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Re: [css-flexbox-1] Untestable assertions

From: Sylvain Galineau <galineau@adobe.com>
Date: Mon, 15 Apr 2013 17:17:36 -0700
To: Arron Eicholz <Arron.Eicholz@microsoft.com>, "Tab Atkins Jr." <jackalmage@gmail.com>
CC: fantasai <fantasai@inkedblade.net>, Rossen Atanassov <Rossen.Atanassov@microsoft.com>, www-style list <www-style@w3.org>
Message-ID: <CD91E2F3.24BF%galineau@adobe.com>


On 4/15/13 11:45 AM, "Arron Eicholz" <Arron.Eicholz@microsoft.com> wrote:

>On Monday, April 15, 2013 11:18 AM Tab Atkins Jr. wrote:
>> On Mon, Apr 15, 2013 at 10:31 AM, Arron Eicholz
>> <Arron.Eicholz@microsoft.com> wrote:
>> > On Monday, April 15, 2013 9:52 AM Tab Atkins Jr. wrote:
>> >> On Mon, Apr 15, 2013 at 8:49 AM, Arron Eicholz
>> >> <Arron.Eicholz@microsoft.com> wrote:
>> >> > On Saturday, April 13, 2013 12:10 PM Tab Atkins Jr. wrote:
>> >> >> The words are intended to be part of RFC2119.  The fact that they
>> >> >> can't be automatically tested is irrelevant, because we won't be
>> >> >> testing them anyway (they're authoring conformance, not UA
>> >> conformance).
>> >> >
>> >> > I really don't care about the RFC2119 in this situation. I am
>> >> > pointing out the
>> >> fact that we can't test author's conformance. And we cannot require
>> >> authors to do anything. Authors have the freedom of choice to do
>>things.
>> >>
>> >> And *I'm* pointing out that we don't test authoring conformance
>>criteria.
>> >> That's for validators and evangelists to do.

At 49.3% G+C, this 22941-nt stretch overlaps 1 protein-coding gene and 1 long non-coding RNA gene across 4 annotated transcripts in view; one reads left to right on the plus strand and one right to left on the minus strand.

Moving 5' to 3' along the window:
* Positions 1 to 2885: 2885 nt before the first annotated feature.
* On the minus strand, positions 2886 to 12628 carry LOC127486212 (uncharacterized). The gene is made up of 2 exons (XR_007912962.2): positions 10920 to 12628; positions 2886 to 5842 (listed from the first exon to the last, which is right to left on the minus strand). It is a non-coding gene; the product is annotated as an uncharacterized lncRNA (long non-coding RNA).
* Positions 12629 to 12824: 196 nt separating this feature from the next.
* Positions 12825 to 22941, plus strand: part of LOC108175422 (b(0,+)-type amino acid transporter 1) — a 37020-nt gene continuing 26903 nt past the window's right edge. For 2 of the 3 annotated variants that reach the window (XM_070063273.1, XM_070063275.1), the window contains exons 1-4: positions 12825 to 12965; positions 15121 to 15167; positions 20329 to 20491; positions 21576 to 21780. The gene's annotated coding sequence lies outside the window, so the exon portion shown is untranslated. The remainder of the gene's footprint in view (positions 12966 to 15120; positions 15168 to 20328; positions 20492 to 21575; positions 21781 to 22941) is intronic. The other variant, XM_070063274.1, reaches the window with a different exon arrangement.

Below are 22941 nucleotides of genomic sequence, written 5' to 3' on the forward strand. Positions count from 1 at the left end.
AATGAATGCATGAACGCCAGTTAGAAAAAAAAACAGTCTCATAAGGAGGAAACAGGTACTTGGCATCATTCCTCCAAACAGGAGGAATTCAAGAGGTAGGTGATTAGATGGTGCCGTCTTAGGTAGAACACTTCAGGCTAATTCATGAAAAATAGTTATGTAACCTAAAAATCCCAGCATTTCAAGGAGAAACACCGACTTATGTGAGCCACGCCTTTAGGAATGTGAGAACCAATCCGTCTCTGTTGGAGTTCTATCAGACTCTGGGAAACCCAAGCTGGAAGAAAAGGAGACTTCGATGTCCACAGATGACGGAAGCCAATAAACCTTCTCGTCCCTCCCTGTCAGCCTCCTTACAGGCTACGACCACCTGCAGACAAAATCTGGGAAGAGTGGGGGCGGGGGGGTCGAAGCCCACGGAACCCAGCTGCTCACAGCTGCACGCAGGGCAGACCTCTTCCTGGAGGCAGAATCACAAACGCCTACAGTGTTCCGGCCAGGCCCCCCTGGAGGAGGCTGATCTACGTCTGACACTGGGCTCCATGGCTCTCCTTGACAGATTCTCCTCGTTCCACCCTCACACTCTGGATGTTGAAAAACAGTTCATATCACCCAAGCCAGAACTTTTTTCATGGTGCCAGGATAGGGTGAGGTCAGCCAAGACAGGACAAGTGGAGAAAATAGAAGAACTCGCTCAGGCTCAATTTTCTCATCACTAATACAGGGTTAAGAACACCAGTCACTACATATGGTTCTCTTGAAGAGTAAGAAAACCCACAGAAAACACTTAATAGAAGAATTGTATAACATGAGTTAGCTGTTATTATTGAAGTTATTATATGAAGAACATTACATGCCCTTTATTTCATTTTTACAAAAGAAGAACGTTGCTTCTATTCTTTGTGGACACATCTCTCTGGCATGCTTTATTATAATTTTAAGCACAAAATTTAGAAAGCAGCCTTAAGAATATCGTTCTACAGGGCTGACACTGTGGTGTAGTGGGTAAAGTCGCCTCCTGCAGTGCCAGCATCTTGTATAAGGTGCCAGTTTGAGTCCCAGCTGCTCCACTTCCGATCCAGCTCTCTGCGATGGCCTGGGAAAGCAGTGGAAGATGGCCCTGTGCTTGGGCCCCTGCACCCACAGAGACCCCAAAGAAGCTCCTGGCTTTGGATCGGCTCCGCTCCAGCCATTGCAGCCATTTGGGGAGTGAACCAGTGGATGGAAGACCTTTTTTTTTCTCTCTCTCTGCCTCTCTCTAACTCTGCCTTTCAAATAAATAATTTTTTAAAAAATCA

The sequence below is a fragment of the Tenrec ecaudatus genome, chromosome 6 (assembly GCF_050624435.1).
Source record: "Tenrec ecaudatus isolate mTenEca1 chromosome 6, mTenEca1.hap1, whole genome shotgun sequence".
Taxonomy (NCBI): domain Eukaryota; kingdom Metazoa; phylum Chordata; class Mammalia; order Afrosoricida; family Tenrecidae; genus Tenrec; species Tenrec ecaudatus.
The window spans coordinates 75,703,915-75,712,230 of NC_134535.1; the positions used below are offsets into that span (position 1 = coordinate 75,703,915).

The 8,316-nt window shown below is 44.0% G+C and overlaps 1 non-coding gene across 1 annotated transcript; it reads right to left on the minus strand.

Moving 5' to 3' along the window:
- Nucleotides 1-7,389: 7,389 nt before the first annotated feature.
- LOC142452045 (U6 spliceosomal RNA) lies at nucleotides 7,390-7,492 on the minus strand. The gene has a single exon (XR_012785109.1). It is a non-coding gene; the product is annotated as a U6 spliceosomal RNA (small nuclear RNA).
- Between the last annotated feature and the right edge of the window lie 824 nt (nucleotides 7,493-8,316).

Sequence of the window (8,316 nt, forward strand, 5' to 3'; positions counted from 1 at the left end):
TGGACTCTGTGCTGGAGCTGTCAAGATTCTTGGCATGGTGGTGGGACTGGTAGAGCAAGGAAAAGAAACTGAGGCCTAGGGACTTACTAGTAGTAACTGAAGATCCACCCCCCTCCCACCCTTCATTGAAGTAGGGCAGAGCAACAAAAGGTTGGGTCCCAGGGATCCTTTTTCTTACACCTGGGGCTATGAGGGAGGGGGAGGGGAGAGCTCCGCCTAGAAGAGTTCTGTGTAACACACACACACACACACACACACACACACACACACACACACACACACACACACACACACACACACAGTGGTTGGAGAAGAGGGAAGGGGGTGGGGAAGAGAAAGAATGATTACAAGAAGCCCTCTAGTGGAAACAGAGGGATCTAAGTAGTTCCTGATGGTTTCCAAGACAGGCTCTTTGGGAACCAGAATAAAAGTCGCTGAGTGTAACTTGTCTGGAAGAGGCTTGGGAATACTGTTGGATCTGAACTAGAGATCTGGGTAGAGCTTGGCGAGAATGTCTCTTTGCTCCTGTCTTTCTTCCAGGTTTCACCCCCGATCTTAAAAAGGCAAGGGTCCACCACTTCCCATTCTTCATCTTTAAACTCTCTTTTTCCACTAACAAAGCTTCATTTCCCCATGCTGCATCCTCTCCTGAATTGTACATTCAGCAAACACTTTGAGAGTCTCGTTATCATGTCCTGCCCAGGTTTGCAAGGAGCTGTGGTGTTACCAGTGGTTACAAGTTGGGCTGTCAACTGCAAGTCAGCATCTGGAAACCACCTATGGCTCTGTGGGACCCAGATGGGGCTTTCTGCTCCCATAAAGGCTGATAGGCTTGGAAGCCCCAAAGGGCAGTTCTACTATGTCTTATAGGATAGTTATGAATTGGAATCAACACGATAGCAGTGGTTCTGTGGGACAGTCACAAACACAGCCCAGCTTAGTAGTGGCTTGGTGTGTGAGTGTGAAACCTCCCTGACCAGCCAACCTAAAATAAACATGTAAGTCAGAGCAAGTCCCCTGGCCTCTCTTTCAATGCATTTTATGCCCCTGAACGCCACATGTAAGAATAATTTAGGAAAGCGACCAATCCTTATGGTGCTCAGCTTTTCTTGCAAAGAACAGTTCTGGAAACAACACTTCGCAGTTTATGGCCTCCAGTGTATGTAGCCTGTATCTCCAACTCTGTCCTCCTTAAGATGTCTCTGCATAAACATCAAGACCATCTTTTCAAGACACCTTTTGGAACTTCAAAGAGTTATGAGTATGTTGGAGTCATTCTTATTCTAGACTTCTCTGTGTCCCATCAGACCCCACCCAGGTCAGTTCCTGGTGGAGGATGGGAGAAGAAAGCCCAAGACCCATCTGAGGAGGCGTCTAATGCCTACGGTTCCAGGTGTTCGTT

>> >
>> > Ahh but we have to verify normative statements in the spec that have
>> testable assertions. And in these cases they are testable assertions.
>> 
>> Who is "we"?  If you're trying to imply that the CSSWG has to test
>>authoring
>> conformance criteria in order to exit CR, you're wrong.  No WG has ever
>>been
>> blocked from advancing for failing to test authoring criteria.
>
>"We" is test writers and the testers that have to verify the test cases
>that are written. The working group has very little to do with either of
>these. The WG sets of the criteria to write tests and right now it is
>loosely defined to encompass all normative statements require tests. Thus
>we then run into my issue that I called out.
>
>A WG would be blocked if such tests were written but there have been from
>what I can tell no cases written in CSS 2.1 (which has the most complete
>suite). In fact CSS 2.1 explicitly identified author information as
>non-normative. The Flexbox spec does not have similar text in the
>conformance section. This is another issue that should be corrected and
>actually would fix this problem all together.
>
>CSS 2.1 states
>#   At times, this specification recommends good practice for authors and
>#   user agents. These recommendations are not normative and conformance
>#   with this specification does not depend on their realization. These
>#   recommendations contain the expression "We recommend ...", "This
>#   specification recommends ...", or some similar wording.
>
>> >> >> As Henrik says, this style of authoring conformance is used
>> >> >> elsewhere, such as HTML.
>> >> >